Baseball is a game that's constantly evolving. Offense ebbs and flows, ballparks come and go, and trends emerge and fade into nothingness. Perhaps the most notable trend going on in baseball at the moment is the rise of strikeouts in recent seasons. However, it is not the only development in the game worthy of our consideration. Another part of the game's evolution that you may or may not be aware of is the precipitous drop in bunting league wide over the last few years. In fact, 2013 saw the fewest number of sacrifice bunts in any of the last 50 seasons-not including those shortened by strikes- with only 1383 on the year.
The rise of sabermetrics has led to a much more negative take on bunting by front offices, managers and also the type of fans who read Beyond the Box Score. If you are reading this article right now, there is a fairly good chance you are more or less anti-bunt. However, this piece does not pertain to the value of the bunt, or whether "to bunt or not to bunt" is a discussion worth having. There are those who believe that the sacrifice bunt is an essential part of a manager's figurative tool belt and those who are of the opinion that a bunt is a colossal, unforgivable, and borderline immoral squandering of an out. We've been down the road to such a debate before and that way, madness lies.
Today, I bring to your attention a man who has decided to spit in the face of baseball trends. A man, who despite his youth, has decided to be a throwback player in an era that heaps scorn upon bunters everywhere. I'm speaking, of course, of Texas Rangers shortstop Elvis Andrus. Elvis Andrus has been a consistently below average offensive player in his five year career, but there has been one area where he has dominated the leaderboards: laying down the bunt. The following chart shows the top ten sacrifice bunters among position players since Andrus entered the league in 2009:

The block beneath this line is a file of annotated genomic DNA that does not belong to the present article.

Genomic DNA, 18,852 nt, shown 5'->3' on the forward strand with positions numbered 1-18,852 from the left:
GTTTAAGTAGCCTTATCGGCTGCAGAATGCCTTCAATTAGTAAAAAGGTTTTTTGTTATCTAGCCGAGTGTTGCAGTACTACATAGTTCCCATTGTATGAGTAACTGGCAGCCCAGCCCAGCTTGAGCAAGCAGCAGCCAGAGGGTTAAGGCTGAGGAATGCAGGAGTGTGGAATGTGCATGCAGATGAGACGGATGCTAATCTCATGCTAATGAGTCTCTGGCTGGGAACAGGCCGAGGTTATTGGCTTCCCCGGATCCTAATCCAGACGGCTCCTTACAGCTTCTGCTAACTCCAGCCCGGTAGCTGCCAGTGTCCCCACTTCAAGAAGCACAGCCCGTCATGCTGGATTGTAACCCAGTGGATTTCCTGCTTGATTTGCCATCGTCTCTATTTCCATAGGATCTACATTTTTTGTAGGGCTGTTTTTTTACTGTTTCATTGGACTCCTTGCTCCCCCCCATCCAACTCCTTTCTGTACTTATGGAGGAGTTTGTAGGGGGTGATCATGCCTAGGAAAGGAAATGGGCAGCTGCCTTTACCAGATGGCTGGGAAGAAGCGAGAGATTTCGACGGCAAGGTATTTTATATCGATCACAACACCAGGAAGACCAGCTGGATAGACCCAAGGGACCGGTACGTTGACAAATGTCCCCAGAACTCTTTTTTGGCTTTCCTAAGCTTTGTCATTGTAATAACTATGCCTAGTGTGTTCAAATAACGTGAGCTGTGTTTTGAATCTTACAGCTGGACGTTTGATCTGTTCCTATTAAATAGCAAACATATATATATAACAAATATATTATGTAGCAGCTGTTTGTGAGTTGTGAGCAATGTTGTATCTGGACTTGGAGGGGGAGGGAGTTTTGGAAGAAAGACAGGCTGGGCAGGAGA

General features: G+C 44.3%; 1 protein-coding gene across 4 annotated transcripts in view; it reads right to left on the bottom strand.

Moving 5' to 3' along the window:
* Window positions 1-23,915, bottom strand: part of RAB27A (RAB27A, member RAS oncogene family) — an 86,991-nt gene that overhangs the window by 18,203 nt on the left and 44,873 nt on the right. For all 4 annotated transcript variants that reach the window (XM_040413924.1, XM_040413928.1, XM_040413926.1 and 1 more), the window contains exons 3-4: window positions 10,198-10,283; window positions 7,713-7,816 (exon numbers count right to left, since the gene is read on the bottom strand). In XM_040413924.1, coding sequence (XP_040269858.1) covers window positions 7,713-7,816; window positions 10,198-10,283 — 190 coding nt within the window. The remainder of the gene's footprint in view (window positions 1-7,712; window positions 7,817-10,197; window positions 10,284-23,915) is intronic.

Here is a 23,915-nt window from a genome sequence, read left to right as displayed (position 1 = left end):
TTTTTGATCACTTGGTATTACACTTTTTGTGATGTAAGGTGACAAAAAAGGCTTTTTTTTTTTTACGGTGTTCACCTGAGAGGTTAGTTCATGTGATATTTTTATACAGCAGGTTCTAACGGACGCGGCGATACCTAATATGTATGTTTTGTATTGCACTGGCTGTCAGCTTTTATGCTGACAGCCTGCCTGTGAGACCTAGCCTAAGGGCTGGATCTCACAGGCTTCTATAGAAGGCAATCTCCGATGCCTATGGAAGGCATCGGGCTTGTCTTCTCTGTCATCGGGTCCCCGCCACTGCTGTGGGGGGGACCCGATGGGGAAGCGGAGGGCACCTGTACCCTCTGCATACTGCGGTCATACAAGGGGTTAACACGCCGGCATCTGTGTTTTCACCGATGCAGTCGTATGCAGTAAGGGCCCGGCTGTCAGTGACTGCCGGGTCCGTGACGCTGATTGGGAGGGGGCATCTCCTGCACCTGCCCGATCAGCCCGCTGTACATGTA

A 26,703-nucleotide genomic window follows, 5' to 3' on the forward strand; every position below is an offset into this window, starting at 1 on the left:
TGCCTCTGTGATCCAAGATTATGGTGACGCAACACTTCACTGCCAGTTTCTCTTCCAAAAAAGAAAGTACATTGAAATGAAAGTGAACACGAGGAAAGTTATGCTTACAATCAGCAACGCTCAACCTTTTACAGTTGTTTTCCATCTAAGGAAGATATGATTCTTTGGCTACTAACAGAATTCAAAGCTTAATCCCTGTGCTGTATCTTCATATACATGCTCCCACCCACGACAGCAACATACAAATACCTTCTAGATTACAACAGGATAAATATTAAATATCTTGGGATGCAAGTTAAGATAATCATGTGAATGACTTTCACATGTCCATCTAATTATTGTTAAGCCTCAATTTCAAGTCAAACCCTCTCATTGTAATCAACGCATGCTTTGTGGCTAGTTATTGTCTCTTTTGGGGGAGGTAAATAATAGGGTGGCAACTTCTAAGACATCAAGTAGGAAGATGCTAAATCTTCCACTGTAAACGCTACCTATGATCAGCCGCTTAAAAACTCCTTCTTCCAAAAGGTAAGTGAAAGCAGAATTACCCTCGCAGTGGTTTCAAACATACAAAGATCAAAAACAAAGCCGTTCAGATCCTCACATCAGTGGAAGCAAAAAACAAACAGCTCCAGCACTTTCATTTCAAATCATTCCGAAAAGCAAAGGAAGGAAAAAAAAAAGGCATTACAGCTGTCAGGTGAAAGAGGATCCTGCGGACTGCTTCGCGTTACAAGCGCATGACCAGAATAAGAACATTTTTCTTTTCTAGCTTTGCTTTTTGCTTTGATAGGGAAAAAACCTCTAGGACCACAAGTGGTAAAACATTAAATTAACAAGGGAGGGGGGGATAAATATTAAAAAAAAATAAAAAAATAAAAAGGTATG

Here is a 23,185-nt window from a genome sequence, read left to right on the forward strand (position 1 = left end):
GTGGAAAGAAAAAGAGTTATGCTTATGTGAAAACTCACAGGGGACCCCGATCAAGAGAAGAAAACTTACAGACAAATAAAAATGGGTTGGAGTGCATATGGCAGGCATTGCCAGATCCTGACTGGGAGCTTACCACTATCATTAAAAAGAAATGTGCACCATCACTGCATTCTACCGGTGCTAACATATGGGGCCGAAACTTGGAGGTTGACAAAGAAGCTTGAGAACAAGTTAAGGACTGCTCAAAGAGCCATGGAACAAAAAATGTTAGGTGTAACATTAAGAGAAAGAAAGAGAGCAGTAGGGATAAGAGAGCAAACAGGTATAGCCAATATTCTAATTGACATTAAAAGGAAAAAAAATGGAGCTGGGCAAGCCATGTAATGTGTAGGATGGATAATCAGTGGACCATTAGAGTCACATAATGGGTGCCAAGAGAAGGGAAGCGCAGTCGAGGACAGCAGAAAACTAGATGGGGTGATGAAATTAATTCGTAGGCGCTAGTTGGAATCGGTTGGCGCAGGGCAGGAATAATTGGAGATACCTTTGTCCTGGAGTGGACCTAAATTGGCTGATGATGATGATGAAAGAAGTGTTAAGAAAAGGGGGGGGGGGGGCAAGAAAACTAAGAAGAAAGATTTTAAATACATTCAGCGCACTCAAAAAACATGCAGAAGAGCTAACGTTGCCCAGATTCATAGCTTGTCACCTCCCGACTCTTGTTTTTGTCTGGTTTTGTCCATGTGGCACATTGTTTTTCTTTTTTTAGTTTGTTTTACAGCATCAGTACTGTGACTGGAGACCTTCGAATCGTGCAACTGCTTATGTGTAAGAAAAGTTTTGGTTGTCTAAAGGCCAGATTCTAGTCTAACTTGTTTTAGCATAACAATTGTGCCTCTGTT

Juan Pierre is the only other player even close to Andrus here, as he stands head and shoulders above the rest when it comes to giving himself up. Some of Andrus's lead in this category relates to his durability, but health is a skill and staying off the DL and in the lineup every day is the only way to accumulate truly special numbers.
Although Andrus shows an aptitude when it comes to volume bunting, the question must be asked as to how efficient he is at the lost art. The following sortable chart compares him to the other big time bunters listed above when it comes to success with both the sacrifice bunt and bunt hit attempts over the same five year span:
|Player||SAC Bunts||SAC Bunt Success Rate||Bunt Hits||Bunt Hit Success Rate|
Among these bunting leaders Andrus ranks 5th in SAC bunt success rate and 4th in bunt hit success rate showing that it's volume rather than efficiency that makes him special. He clearly has some bunting chops, but it's not like he's an absolute wizard.
In a league that is veering towards a three true outcome dominated game, one man is launching a personal assault on that style of play. Elvis Andrus is a speedy, glove-first shortstop and in that sense he fits into a very common baseball archetype. Alternatively, he is laying down the sacrifice bunt at a rate that is incredibly uncommon rate in today's game. Perhaps he is compelled by a profound undying altruism that makes him feel the need to give himself up for the good of his teammates. Perhaps his motivation lies in an anarchistic desire to shake up the baseball establishment. Perhaps he's just a guy who's not much of a threat offensively with some wheels to whom bunting comes naturally. Whatever the case may be, Elvis Andrus is a pretty unique man in modern baseball, a true lone ranger.
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Nick Ashbourne is a contributor for Beyond the Box Score. You can follow him on Twitter at @Nick_Ashbourne.